Anything that has sex in the title usually sells, and Foster goes through the sex lives of the Founding Fathers: Washington, Adams, Jefferson, Franklin, Hamilton and Gouverneur Morris, the least remembered. Foster traces how the sex lives (what we know about them, which in most cases is not much) have changed in biographies over time from right after the Revolutionary War to now. It is a fascinating look at how society has perceived the Founders, and the importance of their sex lives is to the public.

Most of the Founders left very little about their personal lives, with the exception of Franklin and Morris. With George’s death, Martha Washington burned most of their correspondence so little of it remains. Adams was fearful of putting anything private in letters because a popular past-time was the reading of letters to friends and relatives. Private parts of letters were marked but Adams took no chances. What is known about Jefferson and Sally Hemings, the slave who is now believed was his lover, is circumstantial. Such stories circulated about Jefferson while he lived, but such stories were put out by political opponents to smear their rivals. There is no doubt that Hemings’ descendants are related to the third president, but was he or another Jefferson  her lover?

Hamilton’s affair with another woman was made public by his enemies because he was being blackmailed by the woman and her husband; he enemies wanted to cast Hamilton as an embezzler of public funds to pay off the blackmailers. This proved to be untrue and Hamilton, who was illegitimate, went public with what happened to him. Washington stood by him.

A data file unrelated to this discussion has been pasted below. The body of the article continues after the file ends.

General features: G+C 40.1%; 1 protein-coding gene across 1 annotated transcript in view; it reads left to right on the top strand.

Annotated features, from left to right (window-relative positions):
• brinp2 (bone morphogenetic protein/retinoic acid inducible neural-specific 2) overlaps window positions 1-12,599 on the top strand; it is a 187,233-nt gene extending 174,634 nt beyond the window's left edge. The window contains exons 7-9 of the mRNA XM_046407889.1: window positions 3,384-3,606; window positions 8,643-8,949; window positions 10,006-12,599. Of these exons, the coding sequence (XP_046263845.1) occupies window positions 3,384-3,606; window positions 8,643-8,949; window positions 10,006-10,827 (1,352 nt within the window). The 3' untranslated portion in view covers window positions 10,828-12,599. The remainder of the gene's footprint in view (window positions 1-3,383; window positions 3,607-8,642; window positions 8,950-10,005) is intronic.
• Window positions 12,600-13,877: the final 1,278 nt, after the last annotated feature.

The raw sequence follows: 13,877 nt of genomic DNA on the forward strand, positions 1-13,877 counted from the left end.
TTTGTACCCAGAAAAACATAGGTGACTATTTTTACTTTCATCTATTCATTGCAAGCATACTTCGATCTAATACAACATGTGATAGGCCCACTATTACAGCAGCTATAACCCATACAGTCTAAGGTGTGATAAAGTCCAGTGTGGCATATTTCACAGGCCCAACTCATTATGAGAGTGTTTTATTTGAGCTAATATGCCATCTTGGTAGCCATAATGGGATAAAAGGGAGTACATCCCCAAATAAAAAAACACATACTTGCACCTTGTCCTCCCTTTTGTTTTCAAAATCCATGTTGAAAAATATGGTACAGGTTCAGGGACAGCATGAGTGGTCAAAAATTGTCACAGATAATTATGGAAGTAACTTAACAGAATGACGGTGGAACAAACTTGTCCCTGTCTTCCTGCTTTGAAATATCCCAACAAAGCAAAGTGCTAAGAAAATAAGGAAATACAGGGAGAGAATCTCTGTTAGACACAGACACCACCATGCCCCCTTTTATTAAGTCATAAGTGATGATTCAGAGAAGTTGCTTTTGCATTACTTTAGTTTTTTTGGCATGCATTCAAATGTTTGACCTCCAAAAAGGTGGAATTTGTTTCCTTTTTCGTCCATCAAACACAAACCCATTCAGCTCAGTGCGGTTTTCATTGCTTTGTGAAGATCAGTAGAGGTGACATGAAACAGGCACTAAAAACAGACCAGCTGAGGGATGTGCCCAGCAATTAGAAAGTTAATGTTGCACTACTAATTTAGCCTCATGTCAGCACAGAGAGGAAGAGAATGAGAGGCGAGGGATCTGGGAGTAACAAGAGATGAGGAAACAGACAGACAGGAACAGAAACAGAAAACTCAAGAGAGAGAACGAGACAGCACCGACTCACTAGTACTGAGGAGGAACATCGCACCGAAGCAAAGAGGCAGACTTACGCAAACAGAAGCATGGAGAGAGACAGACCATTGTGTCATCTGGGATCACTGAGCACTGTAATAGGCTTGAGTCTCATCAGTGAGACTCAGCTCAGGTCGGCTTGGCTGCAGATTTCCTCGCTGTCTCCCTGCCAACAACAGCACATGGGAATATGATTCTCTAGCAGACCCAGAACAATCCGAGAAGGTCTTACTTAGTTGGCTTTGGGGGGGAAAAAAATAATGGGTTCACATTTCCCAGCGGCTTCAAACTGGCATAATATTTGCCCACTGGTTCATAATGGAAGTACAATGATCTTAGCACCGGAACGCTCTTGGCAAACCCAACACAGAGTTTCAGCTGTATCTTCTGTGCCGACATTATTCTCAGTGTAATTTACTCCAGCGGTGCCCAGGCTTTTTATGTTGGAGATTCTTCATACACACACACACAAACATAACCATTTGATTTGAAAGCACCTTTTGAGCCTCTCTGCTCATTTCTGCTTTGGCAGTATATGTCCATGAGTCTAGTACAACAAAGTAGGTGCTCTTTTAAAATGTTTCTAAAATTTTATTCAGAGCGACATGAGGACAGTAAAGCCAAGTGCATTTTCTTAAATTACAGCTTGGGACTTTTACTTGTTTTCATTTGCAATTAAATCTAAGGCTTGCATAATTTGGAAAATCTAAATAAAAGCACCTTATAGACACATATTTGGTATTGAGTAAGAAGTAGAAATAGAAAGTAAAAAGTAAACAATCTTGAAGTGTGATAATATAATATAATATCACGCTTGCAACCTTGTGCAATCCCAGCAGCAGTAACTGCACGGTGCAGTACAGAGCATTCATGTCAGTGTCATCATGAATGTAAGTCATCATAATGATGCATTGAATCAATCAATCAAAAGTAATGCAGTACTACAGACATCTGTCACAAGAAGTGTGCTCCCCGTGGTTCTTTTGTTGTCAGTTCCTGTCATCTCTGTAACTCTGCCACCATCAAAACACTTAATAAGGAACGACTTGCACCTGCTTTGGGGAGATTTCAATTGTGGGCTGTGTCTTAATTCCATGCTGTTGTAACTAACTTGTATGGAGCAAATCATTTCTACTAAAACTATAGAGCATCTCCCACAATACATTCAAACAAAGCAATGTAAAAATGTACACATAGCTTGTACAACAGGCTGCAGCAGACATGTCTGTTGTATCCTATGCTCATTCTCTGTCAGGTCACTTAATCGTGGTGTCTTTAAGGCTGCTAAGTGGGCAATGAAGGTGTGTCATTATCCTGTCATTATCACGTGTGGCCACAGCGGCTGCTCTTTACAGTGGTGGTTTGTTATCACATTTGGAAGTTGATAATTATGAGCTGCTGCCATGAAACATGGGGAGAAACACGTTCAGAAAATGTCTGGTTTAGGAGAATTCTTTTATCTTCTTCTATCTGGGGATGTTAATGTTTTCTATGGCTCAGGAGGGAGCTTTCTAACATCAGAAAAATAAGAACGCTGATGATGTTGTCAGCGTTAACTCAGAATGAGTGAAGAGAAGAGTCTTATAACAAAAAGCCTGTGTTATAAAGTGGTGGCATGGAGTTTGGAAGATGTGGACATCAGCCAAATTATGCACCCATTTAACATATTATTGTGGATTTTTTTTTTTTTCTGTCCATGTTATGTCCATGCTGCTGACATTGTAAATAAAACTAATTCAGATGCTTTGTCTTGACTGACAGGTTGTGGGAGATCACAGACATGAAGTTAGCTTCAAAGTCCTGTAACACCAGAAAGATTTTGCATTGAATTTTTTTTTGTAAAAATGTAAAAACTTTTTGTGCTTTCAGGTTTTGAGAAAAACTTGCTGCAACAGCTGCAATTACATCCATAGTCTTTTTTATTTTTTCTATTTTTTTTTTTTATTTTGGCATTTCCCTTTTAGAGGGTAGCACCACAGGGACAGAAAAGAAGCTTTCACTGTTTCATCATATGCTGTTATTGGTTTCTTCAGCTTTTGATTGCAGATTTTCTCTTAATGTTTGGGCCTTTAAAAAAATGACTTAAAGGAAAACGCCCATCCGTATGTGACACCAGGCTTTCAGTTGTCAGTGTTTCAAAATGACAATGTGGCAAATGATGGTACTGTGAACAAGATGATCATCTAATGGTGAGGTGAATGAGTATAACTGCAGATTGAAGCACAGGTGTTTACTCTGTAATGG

Franklin wrote is autobiography, which allowed him to shape his legacy, the only Founder to do so. His oldest son was born out of wedlock, and Franklin and his wife raised the boy. Franklin has always been seen as a ladies man, and he was sexually active before he married. He also had plenty of opportunities when he was in France. Franklin made the rounds of the salons that were run by women, but these groups were more than just social get-togethers. Politics, dealing and spying were rolled into the gatherings presided over by the French aristocratic women. Did Franklin cheat on his wife, or was it all just show? He is not considered a good husband; even after receiving a letter from his wife imploring him to return home to see her before she died, he did not come back until after her death.

Was Adams a good husband? Like the relationship between George and Martha Washington, the marriage of John and Abigail Adams has been portrayed as loving and warm. Adams was not at home much, traveling around the colonies and eventually going to France with Franklin to represent the United States at the French court during the Revolution. Again, there is not much evidence to base a judgment. Hamilton is seen by many as the “gay” Founder because of an intense relationship he had with another soldier in the Revolutionary Army. There are letters where their affection for one another is evident, but Foster points out that letters of the time were written in a certain style. Was Hamilton close friends with this young man, who died in the Revolution, or were they lovers? Again, the evidence is circumstantial.